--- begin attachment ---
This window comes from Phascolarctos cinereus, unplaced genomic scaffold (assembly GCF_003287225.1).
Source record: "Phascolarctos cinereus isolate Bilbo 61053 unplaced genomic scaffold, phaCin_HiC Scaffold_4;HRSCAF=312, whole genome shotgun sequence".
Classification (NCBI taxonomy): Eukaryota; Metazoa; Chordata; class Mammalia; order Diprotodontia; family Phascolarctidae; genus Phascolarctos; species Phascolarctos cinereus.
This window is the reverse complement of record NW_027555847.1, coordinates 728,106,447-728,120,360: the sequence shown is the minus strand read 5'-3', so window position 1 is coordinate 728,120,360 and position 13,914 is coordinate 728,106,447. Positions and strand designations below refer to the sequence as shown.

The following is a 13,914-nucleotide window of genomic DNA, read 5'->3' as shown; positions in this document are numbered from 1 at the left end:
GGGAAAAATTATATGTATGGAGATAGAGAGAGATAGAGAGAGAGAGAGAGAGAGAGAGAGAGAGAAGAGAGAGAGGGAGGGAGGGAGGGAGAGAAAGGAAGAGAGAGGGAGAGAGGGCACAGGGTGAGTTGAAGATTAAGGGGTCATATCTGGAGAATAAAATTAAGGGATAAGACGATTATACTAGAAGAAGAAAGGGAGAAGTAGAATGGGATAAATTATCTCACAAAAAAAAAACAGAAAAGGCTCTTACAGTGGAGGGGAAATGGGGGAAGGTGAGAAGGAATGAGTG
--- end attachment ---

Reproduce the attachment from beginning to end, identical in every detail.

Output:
This window comes from Phascolarctos cinereus, unplaced genomic scaffold (assembly GCF_003287225.1).
Source record: "Phascolarctos cinereus isolate Bilbo 61053 unplaced genomic scaffold, phaCin_HiC Scaffold_4;HRSCAF=312, whole genome shotgun sequence".
Classification (NCBI taxonomy): Eukaryota; Metazoa; Chordata; class Mammalia; order Diprotodontia; family Phascolarctidae; genus Phascolarctos; species Phascolarctos cinereus.
This window is the reverse complement of record NW_027555847.1, coordinates 728,106,447-728,120,360: the sequence shown is the minus strand read 5'-3', so window position 1 is coordinate 728,120,360 and position 13,914 is coordinate 728,106,447. Positions and strand designations below refer to the sequence as shown.

The following is a 13,914-nucleotide window of genomic DNA, read 5'->3' as shown; positions in this document are numbered from 1 at the left end:
GGGAAAAATTATATGTATGGAGATAGAGAGAGATAGAGAGAGAGAGAGAGAGAGAGAGAGAGAGAAGAGAGAGAGGGAGGGAGGGAGGGAGAGAAAGGAAGAGAGAGGGAGAGAGGGCACAGGGTGAGTTGAAGATTAAGGGGTCATATCTGGAGAATAAAATTAAGGGATAAGACGATTATACTAGAAGAAGAAAGGGAGAAGTAGAATGGGATAAATTATCTCACAAAAAAAAAACAGAAAAGGCTCTTACAGTGGAGGGGAAATGGGGGAAGGTGAGAAGGAATGAGTG